2,000 Poles Walk into a Bar

Okay, kids, let’s talk ’bout that Krakow, aka Cracow, which is wierd if you know that ‘C’s in Polish are pronounced like ‘ts’ in English. So this city has two vastly different names. Cracow is prefered by graffiti artists, which caused me to think for a sec that it was an alternate, Anglicized spelling used by the youth to distinguish them from the ugly old. Turns out it’s just the spelling used by the soccer team o’ the city. Ugh.Someday, mon kinder, I’ll teach you why soccer sucks so bad, but that’s beside the point just right now, so back to Krakow:Come in Nov 1, the Catholic’s All Saints’ Day, which, since almost all Poles is Catholic (ever since, oh, 1943 or so) is a national holiday. Cemetaries are replete all the way with candles, and fairly glow, and are stuffed long after dark (sunset: 4:13 pm) with people who’ve obviously never heard of Zombies or Halloween. They don’t have Halloween here.Let me explain.All Saints’ or, The Day o’ the Dead is the Catholic interpolation on the Pagan end of the year, when cold made the world die, especially in Ireland, and all the ancient dead were allowed to walk the quick earth with impunity. When Christianity came to these vile bastards, it was infinitely easier to give new names to the the things they did than try to change them (see my long disertation on the Inquisition, coming soon) and so Druid New Year’s became All Hallows’ and its eve All Hallows’ Eve.More to the point, it’s not surprising that multiculti USA, Protestant, Buddhist, Muslim USA, don’t really get universally into All Saints’.It’s Halloween that’s notable. The more easily secularized elements. No shock, but let’s think for a sec, eh.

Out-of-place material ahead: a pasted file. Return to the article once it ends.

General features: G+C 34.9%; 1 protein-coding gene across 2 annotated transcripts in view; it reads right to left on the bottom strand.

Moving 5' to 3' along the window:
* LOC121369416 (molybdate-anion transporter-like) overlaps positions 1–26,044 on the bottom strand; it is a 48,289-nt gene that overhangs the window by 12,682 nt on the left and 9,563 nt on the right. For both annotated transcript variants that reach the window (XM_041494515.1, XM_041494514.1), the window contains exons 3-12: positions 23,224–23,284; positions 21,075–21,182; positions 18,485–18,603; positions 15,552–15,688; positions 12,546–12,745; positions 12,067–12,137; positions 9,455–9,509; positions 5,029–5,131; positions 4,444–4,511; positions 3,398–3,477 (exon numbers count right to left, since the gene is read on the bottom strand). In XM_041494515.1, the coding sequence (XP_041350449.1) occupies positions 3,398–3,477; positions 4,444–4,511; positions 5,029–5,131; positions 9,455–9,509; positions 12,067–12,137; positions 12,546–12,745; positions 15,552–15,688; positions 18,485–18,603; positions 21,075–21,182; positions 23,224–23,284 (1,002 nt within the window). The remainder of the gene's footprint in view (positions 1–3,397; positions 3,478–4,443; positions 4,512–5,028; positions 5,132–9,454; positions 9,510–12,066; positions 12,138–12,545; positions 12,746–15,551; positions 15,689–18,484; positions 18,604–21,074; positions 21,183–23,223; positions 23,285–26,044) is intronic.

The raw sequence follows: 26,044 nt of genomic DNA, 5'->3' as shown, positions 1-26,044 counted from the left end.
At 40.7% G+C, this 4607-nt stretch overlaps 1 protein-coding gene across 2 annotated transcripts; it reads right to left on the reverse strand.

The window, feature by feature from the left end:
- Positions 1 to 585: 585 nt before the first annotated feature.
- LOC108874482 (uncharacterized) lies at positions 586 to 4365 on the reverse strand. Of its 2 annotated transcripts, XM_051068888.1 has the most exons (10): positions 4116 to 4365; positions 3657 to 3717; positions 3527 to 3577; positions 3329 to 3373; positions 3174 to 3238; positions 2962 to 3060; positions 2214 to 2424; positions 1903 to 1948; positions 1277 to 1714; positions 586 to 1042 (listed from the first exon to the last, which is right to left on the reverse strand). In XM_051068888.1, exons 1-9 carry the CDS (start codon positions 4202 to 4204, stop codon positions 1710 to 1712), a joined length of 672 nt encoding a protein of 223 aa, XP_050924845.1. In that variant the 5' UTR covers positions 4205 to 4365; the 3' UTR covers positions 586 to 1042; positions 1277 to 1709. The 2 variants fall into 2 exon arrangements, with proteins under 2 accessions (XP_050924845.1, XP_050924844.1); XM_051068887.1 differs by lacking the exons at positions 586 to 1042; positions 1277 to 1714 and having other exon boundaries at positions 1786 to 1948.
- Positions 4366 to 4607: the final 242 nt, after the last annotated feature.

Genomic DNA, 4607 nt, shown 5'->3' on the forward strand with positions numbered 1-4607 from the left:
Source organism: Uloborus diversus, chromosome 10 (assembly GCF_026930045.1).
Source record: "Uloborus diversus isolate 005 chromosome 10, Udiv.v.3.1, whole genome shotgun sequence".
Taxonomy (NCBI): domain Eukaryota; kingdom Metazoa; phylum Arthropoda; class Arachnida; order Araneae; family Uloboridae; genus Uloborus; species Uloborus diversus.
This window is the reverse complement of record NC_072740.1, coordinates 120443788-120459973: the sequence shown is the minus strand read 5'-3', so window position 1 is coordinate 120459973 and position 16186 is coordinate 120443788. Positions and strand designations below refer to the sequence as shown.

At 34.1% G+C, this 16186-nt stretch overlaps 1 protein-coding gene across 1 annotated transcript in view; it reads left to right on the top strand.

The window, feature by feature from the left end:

Children dress as immortal characters to intimidate the older generation into giving them free candy, an older generation to whom they are, for all intents and purposes, immortal. (I mean the old will be dead long before the young die, here) It’s a celebration of youth and instant gratification in an atmosphere of immortality. For all the invocations of cemeteries around Halloween, they remain empty, the fearful amongst us afraid of them, because the entire air of the holiday is one in which death is a nonentity, and these houses of it seem apt at any time to break into resurrected evidence that these children, and all the ones before them, will in fact never die. Not really. Not forever.